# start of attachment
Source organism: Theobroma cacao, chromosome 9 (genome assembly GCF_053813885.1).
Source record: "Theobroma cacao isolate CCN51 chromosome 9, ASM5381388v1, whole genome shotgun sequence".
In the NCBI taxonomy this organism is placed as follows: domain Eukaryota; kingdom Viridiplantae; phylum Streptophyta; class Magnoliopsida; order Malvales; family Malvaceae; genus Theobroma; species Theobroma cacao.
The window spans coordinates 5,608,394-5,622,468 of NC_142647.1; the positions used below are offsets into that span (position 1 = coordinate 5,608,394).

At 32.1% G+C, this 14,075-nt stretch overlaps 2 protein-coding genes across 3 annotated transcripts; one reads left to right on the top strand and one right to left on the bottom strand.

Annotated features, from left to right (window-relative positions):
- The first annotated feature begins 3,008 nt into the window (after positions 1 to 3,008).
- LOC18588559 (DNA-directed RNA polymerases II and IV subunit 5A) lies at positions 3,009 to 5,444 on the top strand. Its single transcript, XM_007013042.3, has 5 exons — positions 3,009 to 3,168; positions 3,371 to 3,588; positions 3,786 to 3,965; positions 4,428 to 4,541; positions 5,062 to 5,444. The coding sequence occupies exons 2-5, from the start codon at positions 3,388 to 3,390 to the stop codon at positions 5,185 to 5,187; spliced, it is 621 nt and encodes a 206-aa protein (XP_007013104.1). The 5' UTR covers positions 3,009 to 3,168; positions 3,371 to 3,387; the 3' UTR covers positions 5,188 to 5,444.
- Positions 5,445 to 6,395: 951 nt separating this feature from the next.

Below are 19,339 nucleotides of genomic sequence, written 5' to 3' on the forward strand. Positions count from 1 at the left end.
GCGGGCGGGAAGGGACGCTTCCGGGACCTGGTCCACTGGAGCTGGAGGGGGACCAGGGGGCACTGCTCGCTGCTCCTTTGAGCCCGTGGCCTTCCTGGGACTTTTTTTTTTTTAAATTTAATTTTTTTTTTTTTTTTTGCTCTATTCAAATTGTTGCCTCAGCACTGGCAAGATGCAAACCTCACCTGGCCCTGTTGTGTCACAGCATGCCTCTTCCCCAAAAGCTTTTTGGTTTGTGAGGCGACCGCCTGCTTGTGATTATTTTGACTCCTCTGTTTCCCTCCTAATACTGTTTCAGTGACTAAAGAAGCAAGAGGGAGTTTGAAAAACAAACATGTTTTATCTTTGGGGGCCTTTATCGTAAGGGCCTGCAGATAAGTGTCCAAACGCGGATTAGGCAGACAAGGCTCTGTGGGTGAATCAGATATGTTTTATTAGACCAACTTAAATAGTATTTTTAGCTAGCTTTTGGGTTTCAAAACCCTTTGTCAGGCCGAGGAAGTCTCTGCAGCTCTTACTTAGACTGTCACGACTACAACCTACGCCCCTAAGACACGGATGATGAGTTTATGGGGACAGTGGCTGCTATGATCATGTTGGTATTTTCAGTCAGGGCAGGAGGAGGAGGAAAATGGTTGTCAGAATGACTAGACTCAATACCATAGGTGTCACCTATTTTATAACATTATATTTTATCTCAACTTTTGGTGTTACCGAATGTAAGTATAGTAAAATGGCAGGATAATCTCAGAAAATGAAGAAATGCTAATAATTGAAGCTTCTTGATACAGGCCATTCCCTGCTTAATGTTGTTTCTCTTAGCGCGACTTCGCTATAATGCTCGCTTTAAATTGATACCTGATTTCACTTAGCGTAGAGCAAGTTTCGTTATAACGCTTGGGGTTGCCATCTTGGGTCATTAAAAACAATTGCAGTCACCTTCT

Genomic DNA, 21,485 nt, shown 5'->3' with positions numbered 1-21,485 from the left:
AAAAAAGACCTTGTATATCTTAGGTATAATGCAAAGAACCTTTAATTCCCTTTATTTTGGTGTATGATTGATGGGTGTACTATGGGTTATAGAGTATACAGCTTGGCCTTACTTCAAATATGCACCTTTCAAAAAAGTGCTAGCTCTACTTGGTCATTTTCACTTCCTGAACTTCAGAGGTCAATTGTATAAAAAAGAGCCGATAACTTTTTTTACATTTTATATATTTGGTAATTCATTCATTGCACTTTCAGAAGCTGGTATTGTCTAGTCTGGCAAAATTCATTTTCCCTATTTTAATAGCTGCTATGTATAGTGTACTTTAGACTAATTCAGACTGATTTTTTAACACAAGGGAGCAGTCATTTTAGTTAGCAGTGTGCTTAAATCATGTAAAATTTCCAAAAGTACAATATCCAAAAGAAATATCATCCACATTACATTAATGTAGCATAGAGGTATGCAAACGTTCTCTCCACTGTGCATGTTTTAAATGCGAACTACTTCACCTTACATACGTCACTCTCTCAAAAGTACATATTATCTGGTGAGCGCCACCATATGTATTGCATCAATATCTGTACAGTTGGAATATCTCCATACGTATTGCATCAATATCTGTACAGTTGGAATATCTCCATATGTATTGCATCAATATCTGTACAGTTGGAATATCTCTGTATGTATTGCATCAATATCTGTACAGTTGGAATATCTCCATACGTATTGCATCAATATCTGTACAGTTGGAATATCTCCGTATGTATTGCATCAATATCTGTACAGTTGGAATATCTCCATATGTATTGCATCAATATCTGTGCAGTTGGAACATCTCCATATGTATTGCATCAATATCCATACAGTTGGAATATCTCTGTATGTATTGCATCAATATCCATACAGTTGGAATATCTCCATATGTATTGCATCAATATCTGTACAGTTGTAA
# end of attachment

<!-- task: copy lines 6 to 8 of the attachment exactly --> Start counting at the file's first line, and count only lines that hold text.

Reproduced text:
Annotated features, from left to right (window-relative positions):
- The first annotated feature begins 3,008 nt into the window (after positions 1 to 3,008).
- LOC18588559 (DNA-directed RNA polymerases II and IV subunit 5A) lies at positions 3,009 to 5,444 on the top strand. Its single transcript, XM_007013042.3, has 5 exons — positions 3,009 to 3,168; positions 3,371 to 3,588; positions 3,786 to 3,965; positions 4,428 to 4,541; positions 5,062 to 5,444. The coding sequence occupies exons 2-5, from the start codon at positions 3,388 to 3,390 to the stop codon at positions 5,185 to 5,187; spliced, it is 621 nt and encodes a 206-aa protein (XP_007013104.1). The 5' UTR covers positions 3,009 to 3,168; positions 3,371 to 3,387; the 3' UTR covers positions 5,188 to 5,444.